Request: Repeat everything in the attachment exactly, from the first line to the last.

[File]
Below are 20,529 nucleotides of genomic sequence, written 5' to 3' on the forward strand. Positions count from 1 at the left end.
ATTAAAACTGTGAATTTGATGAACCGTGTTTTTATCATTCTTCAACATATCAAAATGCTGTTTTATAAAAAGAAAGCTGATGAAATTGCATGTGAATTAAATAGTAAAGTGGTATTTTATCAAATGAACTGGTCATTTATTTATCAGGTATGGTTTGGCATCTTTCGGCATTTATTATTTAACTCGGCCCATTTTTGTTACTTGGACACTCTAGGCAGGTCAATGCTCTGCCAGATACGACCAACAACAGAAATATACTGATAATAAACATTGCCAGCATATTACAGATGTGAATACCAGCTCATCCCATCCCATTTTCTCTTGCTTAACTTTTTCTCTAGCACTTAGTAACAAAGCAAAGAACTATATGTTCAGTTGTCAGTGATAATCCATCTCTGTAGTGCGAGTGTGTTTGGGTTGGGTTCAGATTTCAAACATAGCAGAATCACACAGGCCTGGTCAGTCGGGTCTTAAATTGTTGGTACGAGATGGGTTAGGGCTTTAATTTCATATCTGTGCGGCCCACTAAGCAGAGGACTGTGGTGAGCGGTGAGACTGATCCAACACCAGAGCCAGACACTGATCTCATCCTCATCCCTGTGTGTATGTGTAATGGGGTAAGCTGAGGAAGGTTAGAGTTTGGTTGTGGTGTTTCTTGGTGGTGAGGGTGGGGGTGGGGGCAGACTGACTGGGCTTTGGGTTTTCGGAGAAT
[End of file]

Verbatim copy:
Below are 20,529 nucleotides of genomic sequence, written 5' to 3' on the forward strand. Positions count from 1 at the left end.
ATTAAAACTGTGAATTTGATGAACCGTGTTTTTATCATTCTTCAACATATCAAAATGCTGTTTTATAAAAAGAAAGCTGATGAAATTGCATGTGAATTAAATAGTAAAGTGGTATTTTATCAAATGAACTGGTCATTTATTTATCAGGTATGGTTTGGCATCTTTCGGCATTTATTATTTAACTCGGCCCATTTTTGTTACTTGGACACTCTAGGCAGGTCAATGCTCTGCCAGATACGACCAACAACAGAAATATACTGATAATAAACATTGCCAGCATATTACAGATGTGAATACCAGCTCATCCCATCCCATTTTCTCTTGCTTAACTTTTTCTCTAGCACTTAGTAACAAAGCAAAGAACTATATGTTCAGTTGTCAGTGATAATCCATCTCTGTAGTGCGAGTGTGTTTGGGTTGGGTTCAGATTTCAAACATAGCAGAATCACACAGGCCTGGTCAGTCGGGTCTTAAATTGTTGGTACGAGATGGGTTAGGGCTTTAATTTCATATCTGTGCGGCCCACTAAGCAGAGGACTGTGGTGAGCGGTGAGACTGATCCAACACCAGAGCCAGACACTGATCTCATCCTCATCCCTGTGTGTATGTGTAATGGGGTAAGCTGAGGAAGGTTAGAGTTTGGTTGTGGTGTTTCTTGGTGGTGAGGGTGGGGGTGGGGGCAGACTGACTGGGCTTTGGGTTTTCGGAGAAT